In the first verify operation of FIG. 5, a bitline pre-charge operation is performed. The verify voltage VFY is applied to the selected memory cells via the selected wordline. Thereafter, the second verify operation is performed with verify voltage VFY at the same level. Throughout the first and second verify operations, a different voltage (e.g., a read voltage Vread) is applied to unselected wordlines.

Once memory cells have been divided into the first through third regions R1 through R3, a program operation may be performed on those cells using an incrementally increasing wordline voltage, and bitline voltages that vary based on the region of each memory cell so that memory cells in region R1 are programmed at a different rate than those in region R2, and so on. The process of varying bitline voltages based on regions R1 through R3 was described above in relation to FIG. 3. Thus, additional explanation of this process will be omitted to avoid redundancy.

FIG. 5( b) shows the threshold voltage distribution of selected memory cells after all memory cells in first through third regions R1 through R3 have been successfully programmed with threshold voltages higher than verify voltage VFY. This threshold voltage distribution is narrow enough to ensure an adequate sensing margin, as described above in relation to FIG. 3( b).

Memory cells may be programmed faster using the method of FIGS. 4 and 5 compared with the method of FIGS. 2 and 3. This is because the method of FIGS. 4 and 5 distinguishes between memory cells in regions R1 through R3 using a constant verify voltage. This, eliminates the time needed to vary the level of the verify voltage.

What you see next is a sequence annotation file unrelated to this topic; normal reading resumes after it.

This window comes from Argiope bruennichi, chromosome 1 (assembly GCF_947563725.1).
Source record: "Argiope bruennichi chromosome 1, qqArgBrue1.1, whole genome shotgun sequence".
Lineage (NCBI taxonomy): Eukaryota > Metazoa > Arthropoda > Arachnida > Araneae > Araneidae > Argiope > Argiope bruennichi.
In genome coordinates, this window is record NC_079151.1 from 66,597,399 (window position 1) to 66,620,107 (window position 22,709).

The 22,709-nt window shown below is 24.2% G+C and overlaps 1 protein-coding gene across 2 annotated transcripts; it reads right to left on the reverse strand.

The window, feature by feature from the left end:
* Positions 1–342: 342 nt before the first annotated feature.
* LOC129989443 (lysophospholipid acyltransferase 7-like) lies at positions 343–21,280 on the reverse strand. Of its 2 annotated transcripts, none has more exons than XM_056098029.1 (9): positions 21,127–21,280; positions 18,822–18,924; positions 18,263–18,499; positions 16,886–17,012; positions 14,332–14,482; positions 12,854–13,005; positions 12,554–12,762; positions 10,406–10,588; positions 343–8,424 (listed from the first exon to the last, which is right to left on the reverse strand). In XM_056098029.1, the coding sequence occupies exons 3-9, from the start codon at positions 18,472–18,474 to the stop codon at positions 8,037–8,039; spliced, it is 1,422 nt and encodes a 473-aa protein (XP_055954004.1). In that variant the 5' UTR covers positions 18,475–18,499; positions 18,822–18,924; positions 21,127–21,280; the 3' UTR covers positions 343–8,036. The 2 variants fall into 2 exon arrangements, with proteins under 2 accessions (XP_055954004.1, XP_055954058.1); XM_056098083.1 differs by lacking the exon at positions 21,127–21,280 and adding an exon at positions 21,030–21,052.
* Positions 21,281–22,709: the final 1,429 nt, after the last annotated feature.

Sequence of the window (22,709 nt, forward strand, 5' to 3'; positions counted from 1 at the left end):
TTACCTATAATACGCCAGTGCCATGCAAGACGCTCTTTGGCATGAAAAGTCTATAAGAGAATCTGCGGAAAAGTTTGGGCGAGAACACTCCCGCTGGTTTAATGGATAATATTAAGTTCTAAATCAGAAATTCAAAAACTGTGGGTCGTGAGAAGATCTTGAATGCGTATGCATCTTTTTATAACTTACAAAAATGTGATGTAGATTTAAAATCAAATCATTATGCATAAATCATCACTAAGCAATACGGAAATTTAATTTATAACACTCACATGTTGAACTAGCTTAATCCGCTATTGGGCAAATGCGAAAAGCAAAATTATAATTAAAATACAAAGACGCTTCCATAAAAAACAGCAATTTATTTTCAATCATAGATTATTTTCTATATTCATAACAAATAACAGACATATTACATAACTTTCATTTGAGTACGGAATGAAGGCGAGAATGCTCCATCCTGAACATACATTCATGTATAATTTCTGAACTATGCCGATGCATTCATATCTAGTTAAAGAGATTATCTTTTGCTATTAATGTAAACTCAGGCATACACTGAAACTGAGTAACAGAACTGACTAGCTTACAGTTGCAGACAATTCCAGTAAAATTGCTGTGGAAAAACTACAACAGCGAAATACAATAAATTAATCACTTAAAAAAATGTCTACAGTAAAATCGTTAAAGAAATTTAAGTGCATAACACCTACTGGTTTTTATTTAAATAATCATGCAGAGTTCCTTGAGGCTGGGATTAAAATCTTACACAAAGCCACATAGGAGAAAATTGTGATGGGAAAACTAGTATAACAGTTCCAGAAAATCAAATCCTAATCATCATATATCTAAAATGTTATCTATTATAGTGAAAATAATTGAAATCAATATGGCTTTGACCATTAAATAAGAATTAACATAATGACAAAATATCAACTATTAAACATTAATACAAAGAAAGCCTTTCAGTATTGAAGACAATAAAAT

Additionally, the method of FIGS. 4 and 5 performs the pre-charge operation only one time, whereas the program method of FIGS. 2 and 3 performs the pre-charge operation two times. Thus, the method of FIGS. 4 and 5 eliminates the time required to perform the additional pre-charge operation.

FIG. 6 is a block diagram of a page buffer 200 according to an embodiment of the inventive concept. An operation for comparing the voltage level of a sense node with a reference voltage to sense data of memory cells will be described with reference to FIG. 6.

Referring to FIG. 6, page buffer 200 comprises a bitline BL, a pre-charge circuit 210, and a sense/latch circuit 220. A sense node S0 is located between pre-charge circuit 210 and sense/latch circuit 220. A switch 230 is located between sense node S0 and bitline BL. Switch 230 may be a transistor.

Pre-charge circuit 210 pre-charges bitline BL and sense node S0 before verifying selected memory cells. After bitline BL and sense node S0 are discharged, a verify voltage VFY is applied to a selected wordline and a different voltage is applied to unselected wordlines.

At this point, pre-charge circuit 210 interrupts the supply of pre-charge power to bitline BL and sense node S0. Switch 230 opens a current path between bitline BL and sense node S0. This is similar to the effect of shorting bitline BL and sense node S0 to each other while interrupting the supply of external power. This will be referred to as a coupling state between bitline BL and sense node S0.